Little Bear has been getting 15 hours a week of ABA for about 3 weeks now and the improvements have been measurable. Today he was eating his dinner in his high chair and he pointed to the napkin holder and said, “Yo ee ne.” Which is close enough to, “Yo quiero (whatever – you pointed!)” for me to be thrilled. Tuesdays are always especially hard for him because we have PT at my mother’s house, ABA for three hours at home, barely a 2 hour nap, then SL, followed by another hour of ABA. Since he did so well, I took him and his brother to the park.
The boys were running around, having a great time. Big Bear, who is four, insisted on taking his matchbox space shuttle with him. He was running around the playground, climbing and playing with the shuttle when this slightly older child, maybe 5 or a young six, came over and tried to take it from him. I noticed immediately that the child was almost certainly on the spectrum. He was not making eye contact, he was not noticing anything except the space shuttle – even when he pushed my son, he never looked away from the toy. I intervened and told the child, “Let’s put the toy away so we can play together.” The child did not look at me and said, “My shuttle.”
The boy’s mother came over and looked mortified. I said, “Oh, don’t worry. My younger child is similar.” I smiled, trying to signal, “It’s okay. My son’s on the spectrum, too. It happens.” Her response was, “I hope not. Of course I have the kid who likes to mug other kids on the playground. It’s because he’s an only child. He doesn’t understand that he needs to share.” She reminded her son that he has five shuttles of his own at home. I later saw her leading him around with a backpack style leash on him.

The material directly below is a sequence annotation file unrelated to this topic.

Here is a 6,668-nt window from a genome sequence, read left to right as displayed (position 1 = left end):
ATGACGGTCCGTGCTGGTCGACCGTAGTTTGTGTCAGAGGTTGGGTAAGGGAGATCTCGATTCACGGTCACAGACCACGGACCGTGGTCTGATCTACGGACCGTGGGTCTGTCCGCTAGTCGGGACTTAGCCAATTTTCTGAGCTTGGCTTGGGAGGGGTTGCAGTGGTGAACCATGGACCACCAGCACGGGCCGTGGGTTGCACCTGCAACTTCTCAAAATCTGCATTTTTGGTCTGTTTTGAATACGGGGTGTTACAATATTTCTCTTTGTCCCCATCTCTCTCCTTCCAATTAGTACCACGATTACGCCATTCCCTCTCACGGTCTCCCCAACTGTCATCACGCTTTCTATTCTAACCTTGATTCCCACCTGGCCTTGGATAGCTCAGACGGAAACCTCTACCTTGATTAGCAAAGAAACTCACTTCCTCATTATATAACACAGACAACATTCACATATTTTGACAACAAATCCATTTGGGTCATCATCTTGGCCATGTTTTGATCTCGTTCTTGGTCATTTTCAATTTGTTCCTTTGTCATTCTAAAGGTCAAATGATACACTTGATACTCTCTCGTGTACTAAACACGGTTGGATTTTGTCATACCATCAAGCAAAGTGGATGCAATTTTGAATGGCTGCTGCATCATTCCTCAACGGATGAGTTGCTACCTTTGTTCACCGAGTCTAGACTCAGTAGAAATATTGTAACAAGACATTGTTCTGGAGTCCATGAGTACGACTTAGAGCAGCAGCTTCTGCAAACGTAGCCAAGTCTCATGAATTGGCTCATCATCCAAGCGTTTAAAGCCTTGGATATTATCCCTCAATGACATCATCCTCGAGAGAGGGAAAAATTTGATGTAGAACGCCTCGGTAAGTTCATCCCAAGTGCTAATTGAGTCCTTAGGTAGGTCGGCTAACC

It was at that moment that I felt a profound pity for that child. Could it be that his mother didn’t realize or want to admit that he has special needs? This child was at least kindergarten age, if not first grade, and he spoke to me on the level of a young two year old. It really hurt to see a child that may have had the potential to obtain fluent language and develop social skill muted by a parent who just explained away the differences.
I sincerely hope, with all my heart, that she was simply embarrassed by her child’s behavior and that he is, in fact, receiving a full schedule of therapy. No child deserves to be denied his or her future.